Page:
Let’s be real, at the very least you have heard of Hamilton – the biggest Broadway sensation maybe of all time. Even if you don’t care about musicals or theatre or even music, at the very least you have one friend who is kind of obsessed with the show. If you are one of my friends (and you probably are if you’re reading this), then I am that person in your life. When I first found out about the show – about the life of founding father Alexander Hamilton, performed by actors of color and told almost entirely through rap – I just couldn’t wait to see it. I was a huge fan of creator Lin-Manuel Miranda’s previous show, In the Heights, but it took several years for me to get out to see that one. With that in mind, I realized I may never see Hamilton in its best iteration, so I decided instead to devour the soundtrack in its entirety, over and over again. I started listening to the cast recording near the end of October, and still listen to it on a weekly basis four months later, usually while running. The recording is an astounding accomplishment by Miranda, the rest of the cast, and the production team. It’s the kind of show full of interesting roles that I would love to play, but will rightly never have the chance to perform – they aren’t for me. But then I found myself confronted with an opportunity to do just that, in a Hollywood-set sing-along.
As someone trying to make up for my white privilege by being excessively progressive and conscious of social justice issues (never enough, though), I had more than a few misgivings. The fact that almost all of the major roles in Hamilton are portrayed by non-white performers is kind of the point – Miranda wanted his show to reflect the make-up of the United States of America as it is today, so I was a little put off by the idea of dozens of white theatre nerds sitting in a room together appropriating another culture. “But the founding fathers were white,” you might be saying. My response? Mostly just a shaking of the head. Ultimately though, I decided that if my participation in the event could facilitate the involvement of three young women then it wasn’t all bad. How’s that for a self-congratulatory justification?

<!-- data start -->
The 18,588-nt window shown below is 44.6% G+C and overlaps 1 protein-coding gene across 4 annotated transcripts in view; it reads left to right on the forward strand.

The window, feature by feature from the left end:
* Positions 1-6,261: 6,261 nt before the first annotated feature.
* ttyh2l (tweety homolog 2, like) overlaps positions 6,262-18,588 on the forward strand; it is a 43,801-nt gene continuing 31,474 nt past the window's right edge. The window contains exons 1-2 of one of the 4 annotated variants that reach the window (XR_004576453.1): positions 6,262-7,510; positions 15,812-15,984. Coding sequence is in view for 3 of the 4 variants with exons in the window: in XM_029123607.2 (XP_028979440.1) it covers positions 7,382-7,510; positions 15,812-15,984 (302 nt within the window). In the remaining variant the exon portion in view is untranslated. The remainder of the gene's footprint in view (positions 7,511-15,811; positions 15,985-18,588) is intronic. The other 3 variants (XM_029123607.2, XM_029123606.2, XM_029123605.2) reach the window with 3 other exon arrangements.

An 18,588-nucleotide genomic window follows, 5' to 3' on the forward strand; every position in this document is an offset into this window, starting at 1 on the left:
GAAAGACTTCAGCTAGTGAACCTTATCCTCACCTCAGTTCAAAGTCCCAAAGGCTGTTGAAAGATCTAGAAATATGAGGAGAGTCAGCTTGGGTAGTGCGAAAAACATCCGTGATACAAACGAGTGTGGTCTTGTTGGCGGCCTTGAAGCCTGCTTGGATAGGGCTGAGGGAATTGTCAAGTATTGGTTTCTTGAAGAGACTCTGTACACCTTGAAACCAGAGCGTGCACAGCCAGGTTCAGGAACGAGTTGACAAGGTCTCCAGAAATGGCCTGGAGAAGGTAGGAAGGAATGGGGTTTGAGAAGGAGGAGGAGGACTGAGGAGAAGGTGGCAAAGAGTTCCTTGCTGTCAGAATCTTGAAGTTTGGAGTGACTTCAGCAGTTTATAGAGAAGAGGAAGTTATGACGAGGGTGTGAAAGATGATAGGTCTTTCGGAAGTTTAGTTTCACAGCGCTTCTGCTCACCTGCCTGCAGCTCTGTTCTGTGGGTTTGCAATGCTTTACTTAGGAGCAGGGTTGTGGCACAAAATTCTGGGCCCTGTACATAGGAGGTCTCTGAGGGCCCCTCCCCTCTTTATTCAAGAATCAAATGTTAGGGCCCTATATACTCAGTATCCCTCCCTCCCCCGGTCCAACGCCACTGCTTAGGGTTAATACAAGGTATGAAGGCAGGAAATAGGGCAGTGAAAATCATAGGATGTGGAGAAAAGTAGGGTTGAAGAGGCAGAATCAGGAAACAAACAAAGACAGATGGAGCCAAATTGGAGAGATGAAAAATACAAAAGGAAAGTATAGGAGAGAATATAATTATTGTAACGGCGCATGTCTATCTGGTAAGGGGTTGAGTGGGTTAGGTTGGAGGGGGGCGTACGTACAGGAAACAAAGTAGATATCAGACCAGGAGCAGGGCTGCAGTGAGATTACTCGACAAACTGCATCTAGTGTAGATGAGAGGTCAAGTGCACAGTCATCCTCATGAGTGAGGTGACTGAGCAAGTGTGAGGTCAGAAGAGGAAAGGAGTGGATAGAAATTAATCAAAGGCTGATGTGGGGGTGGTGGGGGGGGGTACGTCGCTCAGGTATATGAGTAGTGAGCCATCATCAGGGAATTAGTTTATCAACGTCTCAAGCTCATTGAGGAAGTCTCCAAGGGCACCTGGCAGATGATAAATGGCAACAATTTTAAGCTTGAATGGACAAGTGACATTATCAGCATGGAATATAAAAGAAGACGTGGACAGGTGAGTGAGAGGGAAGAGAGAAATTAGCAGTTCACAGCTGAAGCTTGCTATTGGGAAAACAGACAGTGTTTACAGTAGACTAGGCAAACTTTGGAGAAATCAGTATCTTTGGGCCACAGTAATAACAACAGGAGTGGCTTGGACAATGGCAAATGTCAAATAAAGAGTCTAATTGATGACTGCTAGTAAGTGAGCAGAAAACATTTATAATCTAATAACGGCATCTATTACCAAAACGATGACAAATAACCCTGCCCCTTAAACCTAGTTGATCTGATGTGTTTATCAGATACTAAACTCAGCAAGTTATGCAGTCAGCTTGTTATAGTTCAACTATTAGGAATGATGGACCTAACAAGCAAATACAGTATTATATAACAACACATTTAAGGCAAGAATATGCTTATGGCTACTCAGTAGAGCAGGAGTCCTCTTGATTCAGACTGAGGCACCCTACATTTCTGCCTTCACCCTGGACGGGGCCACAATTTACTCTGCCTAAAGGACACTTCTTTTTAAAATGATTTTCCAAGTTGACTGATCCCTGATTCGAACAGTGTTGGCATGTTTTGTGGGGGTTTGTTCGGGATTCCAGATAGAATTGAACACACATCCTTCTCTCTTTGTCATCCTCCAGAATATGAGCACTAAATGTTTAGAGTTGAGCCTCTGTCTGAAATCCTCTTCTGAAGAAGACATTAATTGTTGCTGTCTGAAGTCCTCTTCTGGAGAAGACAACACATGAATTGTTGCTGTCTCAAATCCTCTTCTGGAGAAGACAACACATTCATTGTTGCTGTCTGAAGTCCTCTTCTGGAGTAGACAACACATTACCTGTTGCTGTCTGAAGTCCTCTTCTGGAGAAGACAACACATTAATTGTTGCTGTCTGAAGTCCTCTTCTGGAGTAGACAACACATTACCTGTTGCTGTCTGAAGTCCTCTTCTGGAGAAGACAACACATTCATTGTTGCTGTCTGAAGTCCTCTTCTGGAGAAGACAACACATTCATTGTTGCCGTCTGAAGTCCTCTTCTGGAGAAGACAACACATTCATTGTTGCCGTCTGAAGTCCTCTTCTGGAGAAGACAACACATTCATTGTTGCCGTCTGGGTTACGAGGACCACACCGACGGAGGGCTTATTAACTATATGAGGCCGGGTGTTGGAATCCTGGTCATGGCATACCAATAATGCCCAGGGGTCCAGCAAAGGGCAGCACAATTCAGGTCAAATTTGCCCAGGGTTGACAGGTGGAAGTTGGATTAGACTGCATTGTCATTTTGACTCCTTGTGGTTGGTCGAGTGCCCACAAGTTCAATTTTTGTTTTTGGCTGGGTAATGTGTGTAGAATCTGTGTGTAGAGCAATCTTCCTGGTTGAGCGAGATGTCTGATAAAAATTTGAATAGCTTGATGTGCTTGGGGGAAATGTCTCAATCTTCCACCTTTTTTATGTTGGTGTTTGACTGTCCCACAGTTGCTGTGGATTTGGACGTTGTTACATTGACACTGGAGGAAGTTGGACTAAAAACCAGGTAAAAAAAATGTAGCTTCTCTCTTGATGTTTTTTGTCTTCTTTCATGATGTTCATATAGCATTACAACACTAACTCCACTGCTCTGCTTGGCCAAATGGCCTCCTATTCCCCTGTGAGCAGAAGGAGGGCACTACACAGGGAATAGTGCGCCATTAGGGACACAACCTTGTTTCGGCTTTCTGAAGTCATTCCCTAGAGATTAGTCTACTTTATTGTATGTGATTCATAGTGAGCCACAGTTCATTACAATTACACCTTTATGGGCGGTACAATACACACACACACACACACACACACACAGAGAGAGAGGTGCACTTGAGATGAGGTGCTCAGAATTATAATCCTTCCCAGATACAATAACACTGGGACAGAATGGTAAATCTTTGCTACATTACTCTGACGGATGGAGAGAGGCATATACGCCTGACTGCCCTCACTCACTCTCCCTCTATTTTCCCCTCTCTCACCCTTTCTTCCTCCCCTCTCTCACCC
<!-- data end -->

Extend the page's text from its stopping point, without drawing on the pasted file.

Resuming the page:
The event ended up being exactly what I expected. I walked into the back room at the 3 Clubs (which I coincidentally reviewed a little over two years ago) just around the block from where I live and was immediately overwhelmed. So many people. Too many people. I immediately stepped back into the main bar where I wouldn’t be constantly confronted with theatre kids all grown up (I know – I’m a “theatre kid,” but not like that). I couldn’t stay away forever though, mostly because I was performing in three songs in the second act, the best of the bunch being Thomas Jefferson’s rap in “Cabinet Battle #1.” I acquitted myself well, but I won’t be in a huge rush to spread around the video (which does exist). But in my time onstage I was able to see what this event meant to all of the people in attendance. Hamilton inspires people – regardless of race, religion, gender, or any aspect of identity – to chase their dreams; to “not throw away their shot,” as it were. So if an event like this one can give a hundred or so people an opportunity for cathartic release, I guess it can’t be all that bad.
I still have misgivings about the whole endeavor in theory, but it was a real undertaking, and it was pulled off incredibly well. The looks of joy on all of those white faces convinced me to give A Hamilton Sing-Along three out of five Reynolds Pamphlets: